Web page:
Violence is now regarded as a critical public health concern. The impact of violence on the health of individuals, families and the wider society adds to an increasing burden of ill-health and cost to health and other welfare services. This module critically examines a range of key issues related to violence and health from international, national and local perspectives. It demonstrates the need for an interdisciplinary public health approach when addressing the causes of violence, building prevention control strategies, and promoting safety. The Public Health Institute is a World Health Organisation (WHO) Collaborating Centre for Violence Prevention http://www.cph.org.uk/expertise/violence .

Health Improvement

Encourages students to develop knowledge and competence in the area of health improvement. The module covers a number of core health improvement approaches: health promotion, prevention, health behaviour change and community participation. It considers the relevancy and value of these approaches to different population groups from a global perspective.

Health Protection

Examines the components and structure of health protection activity. The risks to public health from both communicable and non-infectious environmental hazards are explored in detail. The infrastructure of health emergency planning is critically analysed.

Systematic Review

This module provides a complete guide and hands on approach to developing a research question and learning the methods and key processes involved in completing a systematic review. Systematic review is a cross cutting methodology which can be used in a variety of disciplines and through interdisciplinary collaboration. The module can be taken by anybody from any discipline who wants to increase their skill set in the methodology. The focus will be on application of the systematic review methods to a chosen field of investigation.​

Further guidance on modules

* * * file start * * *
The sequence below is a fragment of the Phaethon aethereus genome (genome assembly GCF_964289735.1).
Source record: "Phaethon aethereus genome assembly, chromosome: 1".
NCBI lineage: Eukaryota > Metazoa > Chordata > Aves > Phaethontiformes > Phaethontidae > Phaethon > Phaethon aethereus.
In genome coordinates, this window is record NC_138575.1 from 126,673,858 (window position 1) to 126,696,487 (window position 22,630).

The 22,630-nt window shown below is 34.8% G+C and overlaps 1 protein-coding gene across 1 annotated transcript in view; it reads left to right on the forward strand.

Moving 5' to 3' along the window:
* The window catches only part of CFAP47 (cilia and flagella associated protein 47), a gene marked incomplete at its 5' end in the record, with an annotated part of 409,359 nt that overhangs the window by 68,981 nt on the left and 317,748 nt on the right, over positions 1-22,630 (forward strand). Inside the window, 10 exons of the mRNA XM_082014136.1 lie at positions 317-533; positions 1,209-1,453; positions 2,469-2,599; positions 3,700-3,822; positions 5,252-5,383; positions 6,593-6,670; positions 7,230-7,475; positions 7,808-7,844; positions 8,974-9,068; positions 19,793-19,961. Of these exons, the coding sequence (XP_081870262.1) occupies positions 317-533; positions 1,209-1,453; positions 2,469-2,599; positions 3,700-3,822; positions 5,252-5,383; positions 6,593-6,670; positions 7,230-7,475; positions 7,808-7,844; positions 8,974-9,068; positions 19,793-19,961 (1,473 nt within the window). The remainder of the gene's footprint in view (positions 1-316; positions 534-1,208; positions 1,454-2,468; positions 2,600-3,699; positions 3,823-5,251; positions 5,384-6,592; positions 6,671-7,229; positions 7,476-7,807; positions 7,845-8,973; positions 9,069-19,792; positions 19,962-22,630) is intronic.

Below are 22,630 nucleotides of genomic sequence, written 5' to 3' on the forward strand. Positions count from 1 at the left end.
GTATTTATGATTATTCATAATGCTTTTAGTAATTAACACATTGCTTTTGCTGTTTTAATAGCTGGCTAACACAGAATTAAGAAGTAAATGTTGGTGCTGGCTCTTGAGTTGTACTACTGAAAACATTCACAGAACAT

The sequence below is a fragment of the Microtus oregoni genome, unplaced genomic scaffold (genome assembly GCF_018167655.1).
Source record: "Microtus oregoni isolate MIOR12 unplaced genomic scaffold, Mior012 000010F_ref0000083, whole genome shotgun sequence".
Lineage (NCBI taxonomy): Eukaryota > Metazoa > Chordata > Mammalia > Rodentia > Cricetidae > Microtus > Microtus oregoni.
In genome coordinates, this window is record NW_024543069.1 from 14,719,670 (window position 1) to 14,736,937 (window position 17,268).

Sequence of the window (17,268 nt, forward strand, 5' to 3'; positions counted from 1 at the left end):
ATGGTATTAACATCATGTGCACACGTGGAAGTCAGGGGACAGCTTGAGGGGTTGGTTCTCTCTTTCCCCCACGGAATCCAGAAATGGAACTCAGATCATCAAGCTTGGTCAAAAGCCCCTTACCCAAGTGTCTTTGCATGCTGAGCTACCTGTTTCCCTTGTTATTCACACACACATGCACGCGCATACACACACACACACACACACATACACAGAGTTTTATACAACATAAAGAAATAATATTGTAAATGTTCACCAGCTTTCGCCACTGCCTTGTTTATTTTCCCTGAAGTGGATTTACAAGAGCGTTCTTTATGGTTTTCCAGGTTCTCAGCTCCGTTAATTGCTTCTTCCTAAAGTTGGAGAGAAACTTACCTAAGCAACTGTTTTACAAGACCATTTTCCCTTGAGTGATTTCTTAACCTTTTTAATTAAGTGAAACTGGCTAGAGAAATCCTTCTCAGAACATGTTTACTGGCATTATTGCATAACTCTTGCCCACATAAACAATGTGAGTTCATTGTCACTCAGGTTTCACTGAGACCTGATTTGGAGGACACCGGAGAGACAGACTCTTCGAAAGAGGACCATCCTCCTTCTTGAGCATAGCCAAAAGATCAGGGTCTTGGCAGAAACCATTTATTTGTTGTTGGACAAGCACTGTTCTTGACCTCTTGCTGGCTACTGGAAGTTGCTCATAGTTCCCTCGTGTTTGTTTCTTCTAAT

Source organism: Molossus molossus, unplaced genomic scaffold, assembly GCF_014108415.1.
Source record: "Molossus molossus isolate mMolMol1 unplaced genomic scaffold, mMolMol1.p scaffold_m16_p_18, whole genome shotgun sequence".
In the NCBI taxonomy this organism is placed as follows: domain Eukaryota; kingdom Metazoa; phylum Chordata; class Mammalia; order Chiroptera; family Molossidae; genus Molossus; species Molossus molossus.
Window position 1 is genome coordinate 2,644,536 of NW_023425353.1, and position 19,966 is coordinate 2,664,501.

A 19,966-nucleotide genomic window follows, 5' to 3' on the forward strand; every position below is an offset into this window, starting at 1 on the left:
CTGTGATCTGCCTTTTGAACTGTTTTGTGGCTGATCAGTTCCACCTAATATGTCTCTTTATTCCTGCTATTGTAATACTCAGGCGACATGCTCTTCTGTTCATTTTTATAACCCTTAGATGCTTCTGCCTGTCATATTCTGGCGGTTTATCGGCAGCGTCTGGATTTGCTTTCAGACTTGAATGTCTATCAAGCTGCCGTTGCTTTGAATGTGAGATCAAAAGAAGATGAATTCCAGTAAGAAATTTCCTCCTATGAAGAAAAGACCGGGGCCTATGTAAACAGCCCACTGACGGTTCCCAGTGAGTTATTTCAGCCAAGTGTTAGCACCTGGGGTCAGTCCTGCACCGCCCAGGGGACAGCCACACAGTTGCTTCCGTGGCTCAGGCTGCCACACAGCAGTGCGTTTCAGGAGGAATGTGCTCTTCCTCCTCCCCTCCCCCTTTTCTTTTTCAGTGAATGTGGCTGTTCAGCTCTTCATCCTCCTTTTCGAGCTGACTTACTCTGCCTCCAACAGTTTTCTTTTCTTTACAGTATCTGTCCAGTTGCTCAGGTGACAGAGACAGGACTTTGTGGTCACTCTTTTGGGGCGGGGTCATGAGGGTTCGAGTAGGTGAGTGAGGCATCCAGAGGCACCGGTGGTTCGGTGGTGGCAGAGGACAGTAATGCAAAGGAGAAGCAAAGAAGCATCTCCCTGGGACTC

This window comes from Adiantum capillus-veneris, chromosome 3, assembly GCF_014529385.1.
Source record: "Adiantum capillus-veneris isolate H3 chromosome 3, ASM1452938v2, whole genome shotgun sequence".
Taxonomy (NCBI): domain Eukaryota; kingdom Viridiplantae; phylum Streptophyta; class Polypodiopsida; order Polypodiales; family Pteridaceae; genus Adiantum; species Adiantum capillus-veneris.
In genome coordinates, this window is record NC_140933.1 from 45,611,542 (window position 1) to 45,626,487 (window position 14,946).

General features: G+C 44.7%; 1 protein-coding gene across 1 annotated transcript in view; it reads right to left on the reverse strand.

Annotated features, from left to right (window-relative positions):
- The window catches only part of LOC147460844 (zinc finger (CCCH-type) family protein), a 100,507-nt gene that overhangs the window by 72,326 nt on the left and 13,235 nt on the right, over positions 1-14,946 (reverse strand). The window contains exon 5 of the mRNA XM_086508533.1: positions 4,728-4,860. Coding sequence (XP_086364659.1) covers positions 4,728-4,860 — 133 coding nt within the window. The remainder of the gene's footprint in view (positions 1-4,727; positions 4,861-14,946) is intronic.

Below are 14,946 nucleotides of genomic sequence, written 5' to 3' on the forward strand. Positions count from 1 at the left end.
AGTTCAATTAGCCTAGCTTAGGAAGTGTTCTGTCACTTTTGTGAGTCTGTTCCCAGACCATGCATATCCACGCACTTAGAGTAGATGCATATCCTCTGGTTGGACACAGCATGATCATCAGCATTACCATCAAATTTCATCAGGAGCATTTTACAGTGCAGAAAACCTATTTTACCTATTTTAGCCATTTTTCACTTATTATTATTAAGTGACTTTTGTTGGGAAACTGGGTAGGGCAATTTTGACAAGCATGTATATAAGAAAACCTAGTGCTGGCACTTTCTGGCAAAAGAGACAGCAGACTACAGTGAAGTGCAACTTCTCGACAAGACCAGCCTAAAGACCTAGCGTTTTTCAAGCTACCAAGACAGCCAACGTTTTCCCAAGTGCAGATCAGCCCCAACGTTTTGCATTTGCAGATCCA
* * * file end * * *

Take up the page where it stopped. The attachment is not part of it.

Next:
The information listed in the section entitled ‘What you will study’ is an overview of the academic content of the programme that will take the form of either core or option modules. Modules are designated as core or option in accordance with professional body requirements and internal Academic Framework review, so may be subject to change.

Read less
One Health is an interdisciplinary approach to the study of the complex interactions between human health, animal health and ecosystem health. Read more

One Health is an interdisciplinary approach to the study of the complex interactions between human health, animal health and ecosystem health. Its original emergence was largely driven by the threat of global pandemics of disease, in particular highly pathogenic avian influenza and SARS. There was a recognition that the complex health challenges faced in the 21st century required a new interdisciplinary approach that included both the natural and social sciences.

Launched in 2014, this programme utilises the many strengths of the University of Edinburgh across multiple disciplines to provide the key training and skills required for a successful career in this emerging field.

The One Health programme is part of the Global Health Academy and we share many elective courses with other programmes in the Academy. This provides a great deal of flexibility allowing you to personalise your studies to reflect your professional interests and career aspirations. As well as learning from our expert tutors you will join with students from around the world on a number of different master’s programmes to share experiences and knowledge.

This programme is affiliated with the University's Global Health Academy.

Online learning

Our online learning technology is fully interactive, award-winning and enables you to communicate with our highly qualified teaching staff from the comfort of your own home or workplace.